Integrity is a struggle for me as an artist. (I can’t say whether it’s a struggle for all artists, but I’m betting there are at least a few others like me, so I’m going to share it anyway). You see, I want to be liked.  I want my art to be liked.

When I am making a movie, writing a poem or story, or singing, the end result is the overflow of my heart. I literally put myself into what I create. When it comes time to share my art with other people, I am putting pieces of myself “out there.” So every time I sit down and create, I make a choice: I can either put myself “out there” the way I want to be seen (or the way I think people want to see me) or I can put myself “out there” the way I actually am.

Can I be honest for a minute? The way I actually am is not usually pretty.  Until about a week ago, I had kept up a personal blog for about three years. It was mostly my thoughts in response to a trial I was going through at the time. Anybody who read it can tell you that there were days when it was encouraging and uplifting, but there were also days when it was hurt, sad and angry. It wasn’t an outlet, wasn’t even me processing, it was just me.  About a year ago, the tone of my blog changed because I suddenly felt like some people didn’t like the real me. So the real Lydia took a blogging vacation, and happy/joyful/positive/fine-just-fine Lydia started writing. My readers may not have noticed, but I sure did. Suddenly, there was immense pressure to perform. I had let go of my integrity.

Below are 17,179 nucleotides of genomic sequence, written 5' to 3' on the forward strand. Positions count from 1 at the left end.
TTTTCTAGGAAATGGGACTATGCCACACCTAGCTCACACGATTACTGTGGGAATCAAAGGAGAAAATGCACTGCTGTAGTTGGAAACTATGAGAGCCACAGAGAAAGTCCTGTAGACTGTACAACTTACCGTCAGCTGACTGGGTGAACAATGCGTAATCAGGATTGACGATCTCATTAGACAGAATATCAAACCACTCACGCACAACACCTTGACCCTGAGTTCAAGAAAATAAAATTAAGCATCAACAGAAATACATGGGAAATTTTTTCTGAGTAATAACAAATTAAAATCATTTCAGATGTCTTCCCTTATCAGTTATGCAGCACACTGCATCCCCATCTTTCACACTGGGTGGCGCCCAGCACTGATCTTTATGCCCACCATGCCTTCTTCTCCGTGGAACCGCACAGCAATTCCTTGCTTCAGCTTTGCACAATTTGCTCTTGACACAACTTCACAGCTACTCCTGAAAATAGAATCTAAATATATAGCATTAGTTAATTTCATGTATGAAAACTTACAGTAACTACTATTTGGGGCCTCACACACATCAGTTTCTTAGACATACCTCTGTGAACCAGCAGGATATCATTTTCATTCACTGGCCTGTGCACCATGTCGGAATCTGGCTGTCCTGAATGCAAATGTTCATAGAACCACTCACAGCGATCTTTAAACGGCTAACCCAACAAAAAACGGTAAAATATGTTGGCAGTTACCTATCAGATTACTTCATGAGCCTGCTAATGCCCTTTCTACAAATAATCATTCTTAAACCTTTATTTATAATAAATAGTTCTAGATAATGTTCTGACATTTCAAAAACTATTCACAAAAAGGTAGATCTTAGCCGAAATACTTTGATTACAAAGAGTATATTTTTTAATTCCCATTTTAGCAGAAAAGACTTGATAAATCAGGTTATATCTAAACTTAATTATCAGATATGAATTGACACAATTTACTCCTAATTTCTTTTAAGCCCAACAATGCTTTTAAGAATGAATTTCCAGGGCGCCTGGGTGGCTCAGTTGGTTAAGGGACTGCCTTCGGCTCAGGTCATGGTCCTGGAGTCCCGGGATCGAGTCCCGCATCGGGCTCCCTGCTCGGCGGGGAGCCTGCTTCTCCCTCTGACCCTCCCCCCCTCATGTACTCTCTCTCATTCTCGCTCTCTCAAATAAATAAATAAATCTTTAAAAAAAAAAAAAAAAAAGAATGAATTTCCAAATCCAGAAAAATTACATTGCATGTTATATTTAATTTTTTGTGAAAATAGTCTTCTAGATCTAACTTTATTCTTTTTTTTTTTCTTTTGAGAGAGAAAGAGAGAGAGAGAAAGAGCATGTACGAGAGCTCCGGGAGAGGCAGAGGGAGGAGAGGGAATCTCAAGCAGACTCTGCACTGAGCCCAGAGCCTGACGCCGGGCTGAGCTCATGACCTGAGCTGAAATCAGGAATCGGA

Before graduation last summer, I remember crying out to God in pain – many times. I remember the day I had a breakthrough. Very clearly, I felt the Holy Spirit convict me: Why are you deriving your worth from what people think and say about you? Why do you need their affirmation? Let Me affirm you.

And I began to slowly to tear down some of the walls I had built.  I think it had been going well – not too easy, not to hard (haha) – when I asked God to make me an artist of high integrity. (What was I thinking???) As a result, the old struggle of performance over reality especially in creating art has popped up again.

I want me art to be God-honoring and excellent, but I also want it to be honest. I don’t really have a solution, but I do believe it is possible to create God-glorifying, excellent and honest art. God is still teaching me how. I think I need to begin with honesty – being real before God and others – and pursue excellence from there. But it’s a journey.

“The integrity of the upright will guide them…”

Proverbs 11:3

No challenge with this one, folks. Just think about it… 🙂

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Lydia holds a Bachelor of Arts in Radio, Television and Film.  She is passionate about reaching artists for Jesus Christ.